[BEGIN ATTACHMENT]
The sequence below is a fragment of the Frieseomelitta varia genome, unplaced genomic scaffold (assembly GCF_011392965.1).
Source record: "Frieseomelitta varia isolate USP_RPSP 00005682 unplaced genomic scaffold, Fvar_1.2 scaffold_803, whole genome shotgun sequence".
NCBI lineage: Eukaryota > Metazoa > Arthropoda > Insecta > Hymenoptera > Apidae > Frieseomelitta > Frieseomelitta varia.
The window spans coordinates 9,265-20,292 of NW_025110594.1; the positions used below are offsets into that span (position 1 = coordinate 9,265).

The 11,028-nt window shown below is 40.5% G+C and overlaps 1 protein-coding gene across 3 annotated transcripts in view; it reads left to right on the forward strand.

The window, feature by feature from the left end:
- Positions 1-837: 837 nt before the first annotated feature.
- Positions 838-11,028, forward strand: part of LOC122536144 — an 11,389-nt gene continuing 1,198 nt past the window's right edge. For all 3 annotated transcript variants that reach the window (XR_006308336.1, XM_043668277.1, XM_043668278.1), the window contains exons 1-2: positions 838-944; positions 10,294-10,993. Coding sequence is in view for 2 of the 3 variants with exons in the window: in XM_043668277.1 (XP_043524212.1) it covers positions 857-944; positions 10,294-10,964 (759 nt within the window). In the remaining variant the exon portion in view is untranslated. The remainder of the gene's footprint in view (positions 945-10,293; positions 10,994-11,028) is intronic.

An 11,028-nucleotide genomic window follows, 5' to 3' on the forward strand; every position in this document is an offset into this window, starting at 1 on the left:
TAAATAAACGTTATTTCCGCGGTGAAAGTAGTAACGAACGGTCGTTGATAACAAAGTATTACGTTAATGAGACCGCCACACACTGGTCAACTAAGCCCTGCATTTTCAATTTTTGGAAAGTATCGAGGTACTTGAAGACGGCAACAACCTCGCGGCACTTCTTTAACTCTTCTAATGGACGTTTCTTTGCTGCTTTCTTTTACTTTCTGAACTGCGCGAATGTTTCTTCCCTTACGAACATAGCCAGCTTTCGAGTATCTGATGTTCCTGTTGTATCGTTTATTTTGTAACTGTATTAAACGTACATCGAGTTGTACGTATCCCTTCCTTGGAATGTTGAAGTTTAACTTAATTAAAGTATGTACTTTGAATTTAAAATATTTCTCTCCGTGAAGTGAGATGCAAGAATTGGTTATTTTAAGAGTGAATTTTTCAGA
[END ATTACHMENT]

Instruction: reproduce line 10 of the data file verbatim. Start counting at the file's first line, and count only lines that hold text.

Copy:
TAAATAAACGTTATTTCCGCGGTGAAAGTAGTAACGAACGGTCGTTGATAACAAAGTATTACGTTAATGAGACCGCCACACACTGGTCAACTAAGCCCTGCATTTTCAATTTTTGGAAAGTATCGAGGTACTTGAAGACGGCAACAACCTCGCGGCACTTCTTTAACTCTTCTAATGGACGTTTCTTTGCTGCTTTCTTTTACTTTCTGAACTGCGCGAATGTTTCTTCCCTTACGAACATAGCCAGCTTTCGAGTATCTGATGTTCCTGTTGTATCGTTTATTTTGTAACTGTATTAAACGTACATCGAGTTGTACGTATCCCTTCCTTGGAATGTTGAAGTTTAACTTAATTAAAGTATGTACTTTGAATTTAAAATATTTCTCTCCGTGAAGTGAGATGCAAGAATTGGTTATTTTAAGAGTGAATTTTTCAGA